-n SAMPLES When in interactive mode, stop after N samples.
-s INTERVAL Sample /proc/diskstats every N seconds (default 1).

ENVIRONMENT

This tool does not use any environment variables.

SYSTEM REQUIREMENTS

This tool requires Bash v3 or newer and the /proc filesystem unless reading from files.

BUGS

For a list of known bugs, see http://www.percona.com/bugs/pt-diskstats.

Please report bugs at https://bugs.launchpad.net/percona-toolkit. Include the following information in your bug report:

* Complete command-line used to run the tool

* Tool “–version”

* MySQL version of all servers involved

* Output from the tool including STDERR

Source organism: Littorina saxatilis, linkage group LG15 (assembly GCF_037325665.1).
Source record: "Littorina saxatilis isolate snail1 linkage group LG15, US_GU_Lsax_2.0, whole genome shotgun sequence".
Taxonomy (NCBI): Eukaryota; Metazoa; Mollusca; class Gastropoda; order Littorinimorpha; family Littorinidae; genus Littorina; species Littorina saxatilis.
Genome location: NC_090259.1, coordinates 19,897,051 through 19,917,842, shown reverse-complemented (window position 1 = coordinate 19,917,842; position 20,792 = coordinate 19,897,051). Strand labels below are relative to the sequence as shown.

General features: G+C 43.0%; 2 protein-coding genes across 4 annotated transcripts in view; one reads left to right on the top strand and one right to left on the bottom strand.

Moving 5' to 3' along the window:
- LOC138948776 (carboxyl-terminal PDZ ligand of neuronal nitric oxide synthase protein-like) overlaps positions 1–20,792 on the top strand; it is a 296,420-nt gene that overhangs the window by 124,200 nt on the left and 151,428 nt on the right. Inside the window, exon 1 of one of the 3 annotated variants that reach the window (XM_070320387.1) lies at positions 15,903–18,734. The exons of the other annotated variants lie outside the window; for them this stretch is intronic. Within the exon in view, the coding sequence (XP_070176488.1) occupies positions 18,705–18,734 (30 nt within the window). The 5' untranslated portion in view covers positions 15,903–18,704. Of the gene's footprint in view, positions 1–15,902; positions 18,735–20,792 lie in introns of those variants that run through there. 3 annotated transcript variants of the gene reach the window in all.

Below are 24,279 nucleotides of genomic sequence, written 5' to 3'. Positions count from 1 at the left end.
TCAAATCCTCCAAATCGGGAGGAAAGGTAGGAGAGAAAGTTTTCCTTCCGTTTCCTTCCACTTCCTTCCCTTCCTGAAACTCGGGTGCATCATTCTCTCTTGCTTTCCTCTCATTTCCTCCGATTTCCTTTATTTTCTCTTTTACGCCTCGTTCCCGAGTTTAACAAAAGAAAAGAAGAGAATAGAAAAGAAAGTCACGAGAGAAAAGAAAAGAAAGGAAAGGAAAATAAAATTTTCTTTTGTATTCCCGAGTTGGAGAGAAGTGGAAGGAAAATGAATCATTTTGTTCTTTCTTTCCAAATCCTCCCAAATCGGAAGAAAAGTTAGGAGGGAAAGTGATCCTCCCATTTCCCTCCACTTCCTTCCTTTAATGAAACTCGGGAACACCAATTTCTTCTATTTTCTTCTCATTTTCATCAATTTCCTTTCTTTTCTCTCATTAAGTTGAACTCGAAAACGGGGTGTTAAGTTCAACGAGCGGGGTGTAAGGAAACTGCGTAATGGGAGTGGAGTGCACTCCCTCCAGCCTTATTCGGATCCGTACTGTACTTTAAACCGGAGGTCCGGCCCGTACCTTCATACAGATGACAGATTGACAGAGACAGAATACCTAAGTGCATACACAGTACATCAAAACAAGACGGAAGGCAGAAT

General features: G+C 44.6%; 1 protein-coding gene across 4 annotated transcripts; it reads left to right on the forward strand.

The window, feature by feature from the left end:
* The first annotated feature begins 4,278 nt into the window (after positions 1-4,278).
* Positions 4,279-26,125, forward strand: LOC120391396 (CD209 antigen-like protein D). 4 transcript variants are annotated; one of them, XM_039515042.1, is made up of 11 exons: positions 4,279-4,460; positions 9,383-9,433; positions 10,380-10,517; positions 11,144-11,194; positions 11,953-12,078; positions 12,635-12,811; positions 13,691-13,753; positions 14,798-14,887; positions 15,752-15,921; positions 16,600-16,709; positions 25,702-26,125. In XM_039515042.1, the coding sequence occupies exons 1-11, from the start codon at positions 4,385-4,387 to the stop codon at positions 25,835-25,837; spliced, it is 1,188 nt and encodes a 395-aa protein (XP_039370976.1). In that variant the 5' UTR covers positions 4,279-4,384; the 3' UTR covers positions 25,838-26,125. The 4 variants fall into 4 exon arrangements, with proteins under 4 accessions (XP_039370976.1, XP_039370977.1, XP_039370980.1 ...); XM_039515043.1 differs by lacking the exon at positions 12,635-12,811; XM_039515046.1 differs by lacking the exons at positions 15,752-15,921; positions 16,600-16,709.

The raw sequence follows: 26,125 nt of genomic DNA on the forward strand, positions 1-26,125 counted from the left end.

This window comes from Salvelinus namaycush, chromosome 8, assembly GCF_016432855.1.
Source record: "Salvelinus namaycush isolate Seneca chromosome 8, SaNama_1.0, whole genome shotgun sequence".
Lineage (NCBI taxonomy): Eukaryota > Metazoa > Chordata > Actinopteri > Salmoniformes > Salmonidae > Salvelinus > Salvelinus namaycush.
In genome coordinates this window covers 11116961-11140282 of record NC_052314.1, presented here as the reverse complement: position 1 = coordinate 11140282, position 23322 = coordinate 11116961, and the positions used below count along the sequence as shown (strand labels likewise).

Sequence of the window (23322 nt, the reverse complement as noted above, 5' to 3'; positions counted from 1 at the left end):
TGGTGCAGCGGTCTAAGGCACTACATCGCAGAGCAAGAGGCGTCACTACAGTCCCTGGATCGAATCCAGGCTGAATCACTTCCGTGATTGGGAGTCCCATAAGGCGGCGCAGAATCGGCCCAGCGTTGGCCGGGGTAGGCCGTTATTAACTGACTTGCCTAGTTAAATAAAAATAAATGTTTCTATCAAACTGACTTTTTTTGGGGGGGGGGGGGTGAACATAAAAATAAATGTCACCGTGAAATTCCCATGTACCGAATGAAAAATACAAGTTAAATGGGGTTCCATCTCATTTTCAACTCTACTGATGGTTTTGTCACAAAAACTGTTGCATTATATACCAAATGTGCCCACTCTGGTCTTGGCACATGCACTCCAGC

* Input files (log/dump/config files, etc.)

If possible, include debugging output by running the tool with PTDEBUG; see “ENVIRONMENT”.

DOWNLOADING

Visit http://www.percona.com/software/percona-toolkit/ to download the latest release of Percona Toolkit. Or, get the latest release from the command line:

wget percona.com/get/percona-toolkit.tar.gz

wget percona.com/get/percona-toolkit.rpm

wget percona.com/get/percona-toolkit.deb

You can also get individual tools from the latest release:

wget percona.com/get/TOOL

Replace TOOL with the name of any tool.

AUTHORS

Baron Schwartz

ABOUT PERCONA TOOLKIT

This tool is part of Percona Toolkit, a collection of advanced command-line tools developed by Percona for MySQL support and consulting. Percona Toolkit was forked from two projects in June, 2011: Maatkit and Aspersa. Those projects were created by Baron Schwartz and developed primarily by him and Daniel Nichter, both of whom are employed by Percona. Visit http://www.percona.com/software/ for more software developed by Percona.

VERSION

pt-diskstats 1.0.2